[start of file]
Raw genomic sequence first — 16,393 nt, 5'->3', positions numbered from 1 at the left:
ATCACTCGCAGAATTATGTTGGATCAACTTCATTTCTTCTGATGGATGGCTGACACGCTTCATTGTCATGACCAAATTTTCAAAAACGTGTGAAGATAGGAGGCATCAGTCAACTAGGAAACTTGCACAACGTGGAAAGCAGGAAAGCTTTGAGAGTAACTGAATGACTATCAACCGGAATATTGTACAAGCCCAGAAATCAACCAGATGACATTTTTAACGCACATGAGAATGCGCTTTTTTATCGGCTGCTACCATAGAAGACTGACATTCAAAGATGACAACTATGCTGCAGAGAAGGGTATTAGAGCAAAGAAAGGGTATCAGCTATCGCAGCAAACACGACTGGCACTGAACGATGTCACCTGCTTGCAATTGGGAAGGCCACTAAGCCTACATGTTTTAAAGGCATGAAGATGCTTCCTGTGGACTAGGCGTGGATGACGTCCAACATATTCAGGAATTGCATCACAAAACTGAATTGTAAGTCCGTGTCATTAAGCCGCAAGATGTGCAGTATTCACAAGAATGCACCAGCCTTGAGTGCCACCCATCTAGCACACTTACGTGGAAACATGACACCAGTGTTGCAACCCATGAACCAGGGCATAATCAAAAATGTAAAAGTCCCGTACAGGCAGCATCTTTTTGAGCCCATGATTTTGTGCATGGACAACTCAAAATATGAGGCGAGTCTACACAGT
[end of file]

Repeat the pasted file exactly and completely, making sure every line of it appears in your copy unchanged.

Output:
Raw genomic sequence first — 16,393 nt, 5'->3', positions numbered from 1 at the left:
ATCACTCGCAGAATTATGTTGGATCAACTTCATTTCTTCTGATGGATGGCTGACACGCTTCATTGTCATGACCAAATTTTCAAAAACGTGTGAAGATAGGAGGCATCAGTCAACTAGGAAACTTGCACAACGTGGAAAGCAGGAAAGCTTTGAGAGTAACTGAATGACTATCAACCGGAATATTGTACAAGCCCAGAAATCAACCAGATGACATTTTTAACGCACATGAGAATGCGCTTTTTTATCGGCTGCTACCATAGAAGACTGACATTCAAAGATGACAACTATGCTGCAGAGAAGGGTATTAGAGCAAAGAAAGGGTATCAGCTATCGCAGCAAACACGACTGGCACTGAACGATGTCACCTGCTTGCAATTGGGAAGGCCACTAAGCCTACATGTTTTAAAGGCATGAAGATGCTTCCTGTGGACTAGGCGTGGATGACGTCCAACATATTCAGGAATTGCATCACAAAACTGAATTGTAAGTCCGTGTCATTAAGCCGCAAGATGTGCAGTATTCACAAGAATGCACCAGCCTTGAGTGCCACCCATCTAGCACACTTACGTGGAAACATGACACCAGTGTTGCAACCCATGAACCAGGGCATAATCAAAAATGTAAAAGTCCCGTACAGGCAGCATCTTTTTGAGCCCATGATTTTGTGCATGGACAACTCAAAATATGAGGCGAGTCTACACAGT